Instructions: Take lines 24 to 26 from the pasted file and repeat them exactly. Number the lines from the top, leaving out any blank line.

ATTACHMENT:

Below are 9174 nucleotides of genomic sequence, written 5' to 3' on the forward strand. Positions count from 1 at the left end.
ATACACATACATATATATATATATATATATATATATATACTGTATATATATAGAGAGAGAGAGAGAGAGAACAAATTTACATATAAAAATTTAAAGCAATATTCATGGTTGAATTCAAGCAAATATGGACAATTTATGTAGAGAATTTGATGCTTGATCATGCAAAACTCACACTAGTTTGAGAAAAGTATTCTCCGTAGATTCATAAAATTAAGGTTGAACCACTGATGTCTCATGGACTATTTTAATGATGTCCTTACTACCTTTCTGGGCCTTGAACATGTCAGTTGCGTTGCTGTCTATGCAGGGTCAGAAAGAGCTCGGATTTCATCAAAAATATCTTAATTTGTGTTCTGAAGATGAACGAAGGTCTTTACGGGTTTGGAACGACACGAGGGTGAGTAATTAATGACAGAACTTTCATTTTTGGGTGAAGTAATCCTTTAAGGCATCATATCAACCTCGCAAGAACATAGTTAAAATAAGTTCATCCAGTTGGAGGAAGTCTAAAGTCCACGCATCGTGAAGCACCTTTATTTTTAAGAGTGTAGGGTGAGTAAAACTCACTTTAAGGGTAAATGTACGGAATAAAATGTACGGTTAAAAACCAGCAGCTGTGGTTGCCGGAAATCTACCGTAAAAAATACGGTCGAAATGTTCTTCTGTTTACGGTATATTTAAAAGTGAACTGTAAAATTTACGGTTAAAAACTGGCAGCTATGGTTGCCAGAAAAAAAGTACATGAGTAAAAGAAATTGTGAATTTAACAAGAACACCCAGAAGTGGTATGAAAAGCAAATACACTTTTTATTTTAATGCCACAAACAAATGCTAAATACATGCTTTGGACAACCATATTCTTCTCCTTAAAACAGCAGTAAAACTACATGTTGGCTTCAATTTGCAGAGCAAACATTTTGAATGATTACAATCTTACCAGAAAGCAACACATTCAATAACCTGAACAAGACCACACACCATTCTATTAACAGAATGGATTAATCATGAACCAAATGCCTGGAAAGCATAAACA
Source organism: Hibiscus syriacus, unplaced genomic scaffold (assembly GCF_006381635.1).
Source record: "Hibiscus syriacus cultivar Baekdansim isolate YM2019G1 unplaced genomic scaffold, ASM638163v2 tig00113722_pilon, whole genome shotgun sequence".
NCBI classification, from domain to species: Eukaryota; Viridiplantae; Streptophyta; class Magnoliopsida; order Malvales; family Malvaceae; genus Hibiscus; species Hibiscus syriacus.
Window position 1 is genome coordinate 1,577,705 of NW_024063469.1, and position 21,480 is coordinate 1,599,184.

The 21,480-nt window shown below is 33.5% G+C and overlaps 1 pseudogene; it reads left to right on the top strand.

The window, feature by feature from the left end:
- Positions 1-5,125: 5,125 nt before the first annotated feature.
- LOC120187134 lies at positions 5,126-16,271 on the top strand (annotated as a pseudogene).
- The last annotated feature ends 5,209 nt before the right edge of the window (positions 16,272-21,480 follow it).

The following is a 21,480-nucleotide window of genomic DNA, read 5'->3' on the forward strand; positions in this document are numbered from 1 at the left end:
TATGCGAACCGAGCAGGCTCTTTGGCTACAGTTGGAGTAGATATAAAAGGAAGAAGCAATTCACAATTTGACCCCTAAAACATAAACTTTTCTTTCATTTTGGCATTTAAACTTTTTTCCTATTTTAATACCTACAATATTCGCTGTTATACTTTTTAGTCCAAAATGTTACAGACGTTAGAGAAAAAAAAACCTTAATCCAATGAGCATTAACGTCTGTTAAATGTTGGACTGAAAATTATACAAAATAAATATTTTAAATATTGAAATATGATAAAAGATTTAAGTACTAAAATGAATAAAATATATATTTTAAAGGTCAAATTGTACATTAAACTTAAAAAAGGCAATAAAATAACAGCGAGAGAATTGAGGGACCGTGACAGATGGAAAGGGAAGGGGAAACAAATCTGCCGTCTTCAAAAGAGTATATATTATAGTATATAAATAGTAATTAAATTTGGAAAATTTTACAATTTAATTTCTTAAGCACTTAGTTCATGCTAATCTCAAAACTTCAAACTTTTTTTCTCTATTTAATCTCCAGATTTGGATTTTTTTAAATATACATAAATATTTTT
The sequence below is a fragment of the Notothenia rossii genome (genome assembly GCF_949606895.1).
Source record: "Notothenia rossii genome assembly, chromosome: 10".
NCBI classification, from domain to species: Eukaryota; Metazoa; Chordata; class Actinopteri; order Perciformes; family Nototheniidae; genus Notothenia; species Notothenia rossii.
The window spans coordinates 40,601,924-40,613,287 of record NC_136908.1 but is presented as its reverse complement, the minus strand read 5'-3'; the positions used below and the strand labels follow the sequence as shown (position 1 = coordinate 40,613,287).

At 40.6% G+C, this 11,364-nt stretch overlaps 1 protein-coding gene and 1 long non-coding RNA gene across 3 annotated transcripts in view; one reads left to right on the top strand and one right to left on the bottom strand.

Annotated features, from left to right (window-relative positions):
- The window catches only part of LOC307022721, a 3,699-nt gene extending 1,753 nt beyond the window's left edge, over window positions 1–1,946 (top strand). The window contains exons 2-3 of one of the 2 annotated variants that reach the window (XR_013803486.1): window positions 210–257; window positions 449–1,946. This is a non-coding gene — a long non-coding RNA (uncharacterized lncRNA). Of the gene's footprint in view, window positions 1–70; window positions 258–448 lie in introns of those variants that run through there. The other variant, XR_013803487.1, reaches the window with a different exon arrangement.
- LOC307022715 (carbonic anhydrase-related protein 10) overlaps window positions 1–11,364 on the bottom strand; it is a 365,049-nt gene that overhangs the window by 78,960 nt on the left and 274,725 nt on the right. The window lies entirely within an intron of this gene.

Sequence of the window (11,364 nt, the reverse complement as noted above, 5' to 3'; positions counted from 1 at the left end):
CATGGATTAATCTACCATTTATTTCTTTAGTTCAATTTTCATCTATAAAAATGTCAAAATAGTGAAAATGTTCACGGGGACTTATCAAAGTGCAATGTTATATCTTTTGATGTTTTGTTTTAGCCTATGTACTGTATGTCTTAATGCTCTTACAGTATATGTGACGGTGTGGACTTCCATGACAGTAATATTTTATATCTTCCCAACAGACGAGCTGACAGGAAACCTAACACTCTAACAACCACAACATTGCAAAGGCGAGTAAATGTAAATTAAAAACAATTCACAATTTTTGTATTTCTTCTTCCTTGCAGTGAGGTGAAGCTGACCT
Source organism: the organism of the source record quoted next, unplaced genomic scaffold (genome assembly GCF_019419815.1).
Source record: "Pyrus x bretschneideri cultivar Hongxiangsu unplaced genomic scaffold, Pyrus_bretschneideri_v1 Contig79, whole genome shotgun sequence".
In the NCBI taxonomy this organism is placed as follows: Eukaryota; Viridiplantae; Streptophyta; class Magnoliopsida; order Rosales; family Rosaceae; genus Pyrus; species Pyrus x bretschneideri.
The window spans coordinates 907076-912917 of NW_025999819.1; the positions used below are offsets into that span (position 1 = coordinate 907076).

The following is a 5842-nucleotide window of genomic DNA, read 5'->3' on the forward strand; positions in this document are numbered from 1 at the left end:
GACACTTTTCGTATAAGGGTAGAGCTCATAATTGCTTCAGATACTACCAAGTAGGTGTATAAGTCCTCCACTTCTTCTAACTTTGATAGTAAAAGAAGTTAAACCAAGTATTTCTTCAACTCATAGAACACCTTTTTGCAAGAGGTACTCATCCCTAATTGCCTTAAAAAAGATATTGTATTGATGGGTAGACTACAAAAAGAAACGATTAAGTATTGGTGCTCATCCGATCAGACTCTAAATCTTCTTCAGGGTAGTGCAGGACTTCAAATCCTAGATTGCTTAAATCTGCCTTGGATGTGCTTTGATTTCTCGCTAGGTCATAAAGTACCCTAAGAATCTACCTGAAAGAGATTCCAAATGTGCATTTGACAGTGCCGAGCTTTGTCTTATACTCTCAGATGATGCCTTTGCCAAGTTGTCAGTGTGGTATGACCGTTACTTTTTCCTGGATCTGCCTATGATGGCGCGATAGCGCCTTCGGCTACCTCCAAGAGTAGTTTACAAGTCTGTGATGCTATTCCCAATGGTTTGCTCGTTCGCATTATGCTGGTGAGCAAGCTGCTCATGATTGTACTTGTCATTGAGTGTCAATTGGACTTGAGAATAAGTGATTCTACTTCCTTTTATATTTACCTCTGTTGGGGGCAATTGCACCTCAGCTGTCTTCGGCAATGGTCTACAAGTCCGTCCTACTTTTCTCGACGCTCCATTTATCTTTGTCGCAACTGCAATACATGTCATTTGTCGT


Source organism: the organism of the source record quoted next, unplaced genomic scaffold (genome assembly GCF_019419815.1).
Source record: "Pyrus x bretschneideri cultivar Hongxiangsu unplaced genomic scaffold, Pyrus_bretschneideri_v1 Contig79, whole genome shotgun sequence".
In the NCBI taxonomy this organism is placed as follows: Eukaryota; Viridiplantae; Streptophyta; class Magnoliopsida; order Rosales; family Rosaceae; genus Pyrus; species Pyrus x bretschneideri.